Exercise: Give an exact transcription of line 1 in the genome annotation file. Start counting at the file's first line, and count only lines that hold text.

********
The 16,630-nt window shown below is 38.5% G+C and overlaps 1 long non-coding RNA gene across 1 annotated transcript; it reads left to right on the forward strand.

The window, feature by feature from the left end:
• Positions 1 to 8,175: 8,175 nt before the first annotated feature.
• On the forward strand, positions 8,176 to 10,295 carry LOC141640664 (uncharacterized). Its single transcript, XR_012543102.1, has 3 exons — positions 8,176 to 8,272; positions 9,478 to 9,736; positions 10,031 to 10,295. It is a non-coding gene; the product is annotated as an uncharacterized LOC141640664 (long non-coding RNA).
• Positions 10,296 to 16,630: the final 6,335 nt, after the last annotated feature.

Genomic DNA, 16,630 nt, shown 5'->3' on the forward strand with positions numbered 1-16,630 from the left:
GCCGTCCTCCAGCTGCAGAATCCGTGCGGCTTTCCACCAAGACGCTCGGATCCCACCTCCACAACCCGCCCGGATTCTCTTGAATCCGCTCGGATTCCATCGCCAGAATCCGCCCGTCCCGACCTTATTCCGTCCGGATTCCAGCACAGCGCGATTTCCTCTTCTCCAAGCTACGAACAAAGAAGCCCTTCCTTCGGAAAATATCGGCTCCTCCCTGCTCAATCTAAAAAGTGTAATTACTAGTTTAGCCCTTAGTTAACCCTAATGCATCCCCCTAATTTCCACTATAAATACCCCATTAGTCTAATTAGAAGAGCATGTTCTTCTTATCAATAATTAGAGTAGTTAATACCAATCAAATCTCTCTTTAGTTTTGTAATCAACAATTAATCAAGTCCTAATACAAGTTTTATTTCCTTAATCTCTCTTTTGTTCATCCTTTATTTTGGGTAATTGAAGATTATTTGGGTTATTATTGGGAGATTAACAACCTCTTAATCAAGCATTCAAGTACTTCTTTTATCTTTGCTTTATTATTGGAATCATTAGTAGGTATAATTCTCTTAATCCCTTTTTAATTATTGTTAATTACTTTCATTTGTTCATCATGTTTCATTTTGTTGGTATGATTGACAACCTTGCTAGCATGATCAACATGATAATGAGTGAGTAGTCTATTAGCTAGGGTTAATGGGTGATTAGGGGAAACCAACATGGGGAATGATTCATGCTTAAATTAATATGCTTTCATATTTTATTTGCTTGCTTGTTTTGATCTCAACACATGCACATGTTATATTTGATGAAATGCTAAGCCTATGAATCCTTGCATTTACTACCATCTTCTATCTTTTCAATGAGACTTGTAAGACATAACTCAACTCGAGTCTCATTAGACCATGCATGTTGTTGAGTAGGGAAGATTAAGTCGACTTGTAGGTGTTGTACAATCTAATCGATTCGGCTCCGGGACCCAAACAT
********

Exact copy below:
The 16,630-nt window shown below is 38.5% G+C and overlaps 1 long non-coding RNA gene across 1 annotated transcript; it reads left to right on the forward strand.